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Thread: Instrumental religious music?

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    Default Instrumental religious music?

    I'm curious to know what purely instrumental religious pieces are out there in the classical music world. Music by Olivier Messiaen could be a good started point for sacred Christian music ("Illuminations of the Beyond..." immediately comes to mind) and another one I can think of is John Tavener's "The Protecting Veil" for cello and orchestra. As for earlier music I can't seem to think of anything apart from Biber's Rosary Sonatas.

    Hundreds of years ago, perhaps thousands, religious music was mainly vocal in order to sing liturgical or sacred texts in places of worship. The purely instrumental pieces I listed above got me wondering what religious music (any religion, not limited to Christianity) has been composed for instrumental forces only...pre-20th century music would be especially interesting because most religious music from then seems to be vocal or choral music.

    Anyway, suggestions please!

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    Quote Originally Posted by ComposerOfAvantGarde View Post
    I'm curious to know what purely instrumental religious pieces are out there in the classical music world. Music by Olivier Messiaen could be a good started point for sacred Christian music ("Illuminations of the Beyond..." immediately comes to mind) and another one I can think of is John Tavener's "The Protecting Veil" for cello and orchestra. As for earlier music I can't seem to think of anything apart from Biber's Rosary Sonatas.

    Hundreds of years ago, perhaps thousands, religious music was mainly vocal in order to sing liturgical or sacred texts in places of worship. The purely instrumental pieces I listed above got me wondering what religious music (any religion, not limited to Christianity) has been composed for instrumental forces only...pre-20th century music would be especially interesting because most religious music from then seems to be vocal or choral music.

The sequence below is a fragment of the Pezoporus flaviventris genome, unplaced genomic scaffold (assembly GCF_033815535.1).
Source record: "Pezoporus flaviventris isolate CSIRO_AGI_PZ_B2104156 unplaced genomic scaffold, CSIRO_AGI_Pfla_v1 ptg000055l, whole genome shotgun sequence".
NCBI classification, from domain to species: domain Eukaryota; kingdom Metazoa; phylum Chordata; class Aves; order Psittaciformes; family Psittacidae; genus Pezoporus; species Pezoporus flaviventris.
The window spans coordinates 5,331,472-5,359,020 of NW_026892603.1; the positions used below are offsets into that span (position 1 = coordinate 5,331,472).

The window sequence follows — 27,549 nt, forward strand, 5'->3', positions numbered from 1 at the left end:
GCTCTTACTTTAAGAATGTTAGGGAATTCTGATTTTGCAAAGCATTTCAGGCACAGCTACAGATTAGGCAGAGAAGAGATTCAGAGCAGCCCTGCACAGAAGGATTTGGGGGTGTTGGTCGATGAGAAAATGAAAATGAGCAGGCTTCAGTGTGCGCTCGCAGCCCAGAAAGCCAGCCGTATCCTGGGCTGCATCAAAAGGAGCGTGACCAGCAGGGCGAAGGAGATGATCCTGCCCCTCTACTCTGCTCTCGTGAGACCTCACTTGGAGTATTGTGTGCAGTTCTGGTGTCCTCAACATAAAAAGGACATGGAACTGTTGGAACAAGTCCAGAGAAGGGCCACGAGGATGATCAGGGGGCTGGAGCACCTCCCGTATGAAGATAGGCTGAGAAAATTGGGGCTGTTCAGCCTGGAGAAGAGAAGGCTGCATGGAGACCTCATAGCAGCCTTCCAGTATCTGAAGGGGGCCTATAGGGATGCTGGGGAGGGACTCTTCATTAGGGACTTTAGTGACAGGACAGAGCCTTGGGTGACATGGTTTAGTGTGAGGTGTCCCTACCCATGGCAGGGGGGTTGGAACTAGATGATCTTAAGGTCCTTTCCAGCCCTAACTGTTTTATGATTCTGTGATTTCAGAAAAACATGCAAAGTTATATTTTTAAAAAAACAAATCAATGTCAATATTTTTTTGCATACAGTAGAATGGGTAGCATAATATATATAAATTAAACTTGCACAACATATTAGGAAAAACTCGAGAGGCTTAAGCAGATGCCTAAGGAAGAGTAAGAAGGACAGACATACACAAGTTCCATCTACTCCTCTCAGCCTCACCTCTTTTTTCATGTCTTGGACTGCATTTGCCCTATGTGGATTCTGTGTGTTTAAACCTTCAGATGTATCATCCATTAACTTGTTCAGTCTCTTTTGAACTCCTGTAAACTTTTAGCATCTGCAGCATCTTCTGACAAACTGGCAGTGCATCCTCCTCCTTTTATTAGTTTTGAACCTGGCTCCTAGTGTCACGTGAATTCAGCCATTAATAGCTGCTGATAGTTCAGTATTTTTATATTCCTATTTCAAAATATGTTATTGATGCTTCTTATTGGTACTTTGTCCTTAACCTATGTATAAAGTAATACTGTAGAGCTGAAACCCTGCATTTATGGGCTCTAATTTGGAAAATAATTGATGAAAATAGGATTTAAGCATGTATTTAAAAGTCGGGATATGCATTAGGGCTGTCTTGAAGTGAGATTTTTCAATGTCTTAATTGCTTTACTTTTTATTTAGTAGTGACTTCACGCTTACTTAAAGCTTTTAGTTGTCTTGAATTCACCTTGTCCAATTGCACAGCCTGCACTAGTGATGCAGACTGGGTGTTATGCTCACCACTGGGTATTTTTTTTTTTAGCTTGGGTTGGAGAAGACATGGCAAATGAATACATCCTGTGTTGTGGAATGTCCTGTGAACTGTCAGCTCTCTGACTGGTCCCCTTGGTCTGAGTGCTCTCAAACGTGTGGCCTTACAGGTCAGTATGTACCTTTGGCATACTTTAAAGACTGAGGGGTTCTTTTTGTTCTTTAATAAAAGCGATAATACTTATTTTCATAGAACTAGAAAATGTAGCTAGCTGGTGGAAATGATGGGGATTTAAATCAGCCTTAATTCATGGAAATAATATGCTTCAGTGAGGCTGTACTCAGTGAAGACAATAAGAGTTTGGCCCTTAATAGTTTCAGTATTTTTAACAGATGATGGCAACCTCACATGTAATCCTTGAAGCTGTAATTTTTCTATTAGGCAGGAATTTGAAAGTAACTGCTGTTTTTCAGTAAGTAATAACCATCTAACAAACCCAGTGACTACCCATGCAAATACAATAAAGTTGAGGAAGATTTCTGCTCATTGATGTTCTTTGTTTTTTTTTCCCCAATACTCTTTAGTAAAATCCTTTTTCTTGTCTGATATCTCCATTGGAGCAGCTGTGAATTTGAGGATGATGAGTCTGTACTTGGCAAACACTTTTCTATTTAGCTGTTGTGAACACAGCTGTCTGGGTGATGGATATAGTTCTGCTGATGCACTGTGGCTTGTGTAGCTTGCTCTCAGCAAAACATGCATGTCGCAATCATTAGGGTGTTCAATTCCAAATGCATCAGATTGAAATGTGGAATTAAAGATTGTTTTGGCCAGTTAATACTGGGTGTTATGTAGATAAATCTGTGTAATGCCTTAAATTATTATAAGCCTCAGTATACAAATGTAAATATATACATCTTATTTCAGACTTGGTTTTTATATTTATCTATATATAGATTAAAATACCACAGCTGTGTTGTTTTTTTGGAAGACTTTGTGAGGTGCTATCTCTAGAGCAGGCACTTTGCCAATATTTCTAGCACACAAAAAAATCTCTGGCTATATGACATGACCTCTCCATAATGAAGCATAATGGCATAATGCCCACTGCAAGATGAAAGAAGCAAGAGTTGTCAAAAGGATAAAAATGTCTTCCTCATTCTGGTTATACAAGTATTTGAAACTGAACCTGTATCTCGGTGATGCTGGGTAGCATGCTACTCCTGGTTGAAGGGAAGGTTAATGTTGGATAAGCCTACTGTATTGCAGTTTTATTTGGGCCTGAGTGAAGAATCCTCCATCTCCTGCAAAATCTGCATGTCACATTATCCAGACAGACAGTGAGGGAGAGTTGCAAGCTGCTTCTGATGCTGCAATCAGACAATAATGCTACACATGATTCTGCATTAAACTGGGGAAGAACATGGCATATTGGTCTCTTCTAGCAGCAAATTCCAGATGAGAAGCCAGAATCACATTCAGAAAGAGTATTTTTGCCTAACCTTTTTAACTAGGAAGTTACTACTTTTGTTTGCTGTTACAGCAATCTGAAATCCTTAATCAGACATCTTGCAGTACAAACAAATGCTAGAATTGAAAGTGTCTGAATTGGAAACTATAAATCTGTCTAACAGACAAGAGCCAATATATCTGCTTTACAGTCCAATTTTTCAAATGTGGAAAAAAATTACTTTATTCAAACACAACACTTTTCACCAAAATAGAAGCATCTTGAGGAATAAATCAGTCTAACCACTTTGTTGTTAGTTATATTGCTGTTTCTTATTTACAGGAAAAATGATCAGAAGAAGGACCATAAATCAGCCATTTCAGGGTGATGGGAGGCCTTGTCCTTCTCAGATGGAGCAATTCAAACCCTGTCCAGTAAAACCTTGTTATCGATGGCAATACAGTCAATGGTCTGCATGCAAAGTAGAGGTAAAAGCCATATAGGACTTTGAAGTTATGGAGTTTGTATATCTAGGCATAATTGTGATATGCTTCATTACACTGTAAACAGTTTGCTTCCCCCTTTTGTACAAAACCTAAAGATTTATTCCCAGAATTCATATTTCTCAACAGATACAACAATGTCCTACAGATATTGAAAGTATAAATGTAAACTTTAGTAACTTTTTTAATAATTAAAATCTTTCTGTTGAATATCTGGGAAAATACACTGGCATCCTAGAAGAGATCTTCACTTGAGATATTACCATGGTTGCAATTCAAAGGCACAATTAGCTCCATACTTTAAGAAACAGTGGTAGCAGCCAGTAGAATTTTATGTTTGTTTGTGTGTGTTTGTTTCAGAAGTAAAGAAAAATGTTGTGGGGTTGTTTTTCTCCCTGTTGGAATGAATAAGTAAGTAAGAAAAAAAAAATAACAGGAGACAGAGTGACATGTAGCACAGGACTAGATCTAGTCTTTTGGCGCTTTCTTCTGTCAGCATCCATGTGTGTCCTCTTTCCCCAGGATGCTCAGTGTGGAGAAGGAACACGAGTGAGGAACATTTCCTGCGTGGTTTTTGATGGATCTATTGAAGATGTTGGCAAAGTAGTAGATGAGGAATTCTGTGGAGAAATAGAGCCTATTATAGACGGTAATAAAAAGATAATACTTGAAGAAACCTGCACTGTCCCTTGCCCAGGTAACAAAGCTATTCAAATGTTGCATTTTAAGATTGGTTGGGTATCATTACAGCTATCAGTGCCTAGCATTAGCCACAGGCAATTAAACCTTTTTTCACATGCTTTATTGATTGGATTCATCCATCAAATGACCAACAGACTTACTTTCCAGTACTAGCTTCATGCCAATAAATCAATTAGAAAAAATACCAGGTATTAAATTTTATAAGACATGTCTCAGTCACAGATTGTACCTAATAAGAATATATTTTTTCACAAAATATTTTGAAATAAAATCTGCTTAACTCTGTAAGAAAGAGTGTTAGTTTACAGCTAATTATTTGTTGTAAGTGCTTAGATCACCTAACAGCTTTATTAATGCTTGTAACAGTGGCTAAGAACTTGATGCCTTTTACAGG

Anyway, suggestions please!
    Seven Last Words of Christ on the Cross?
    Haydn string quartet.
    When all else fails, listen to Thick as a Brick.

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    That Haydn piece came immediately to mind, and its a unique work of his or anyone else.

    One thing is the Sonata da chiesa or church sonata but its not really music for worship, more like music that was sometimes played in between the ceremony during the mass. Eventually it became merged with the sonata da camera, or ordinary sonata, and obsolete. The movement layout slow-fast-slow-fast is a remnant of the church sonata, Haydn used it in his Symphony #49 "La Passione" and composers well into the 20th century still used it (eg. Shostakovich's Piano Trio #2 is a famous example).

    Similar to that one I can think of is Francois Couperin's two Organ Masses, one written for the convents, the other for the parishes. Again this is music for playing in between the choral items during mass. I got it on two cd's played by Gillian Weir and they are about 40-45 minutes in length each, but no singing is included in that. In terms of putting this sort of thing in its proper context, Naxos has put out organ masses by the late Renaissance composer Claudio Merulo, which include his organ masses with Gregorian chant sung in between (2 cd's each). Another one like this is Marcel Dupre's Vespers, Op. 18. These are rarely if ever done as part of a mass now, however on disc and in concert performance there is sometimes playing of them with choral bits in between.

    That makes me think of organ music used before or after mass, eg. as accompaniment to processional or recessional. Again, it can be played apart from the mass, as part of a recital for example. Widor's famous Toccata from his Symphony #5 is often used at weddings, but he originally wrote all his solo organ symphonies as concert items.

    Puccini's Crisantemi (Chrysanthemums), for string quartet, was written in the space of one night to be played at a friend's funeral service the following day. It had some religious use when it was first performed, and fits the bill as pre-20th century (its an early work of his, late 19th century).

    & some more 20th Century concert hall works:

    Honegger's Symphony #3 "Liturgique" and Britten's Sinfonia da Requiem are two symphonies with movements named for the Requiem mass. Honegger's is a reflection on World War II and Britten's had something to do with that as well, and I know his father died around that time as well.

    Gubaidulina's Seven Words (Sieben worte), a chamber piece, was inspired partly by Haydn's work and also Schutz's one. This was originally performed without a religious title since that was a no-no under the Soviet system (early 1980's). But most people got the hint anyway (eg. 7 movements).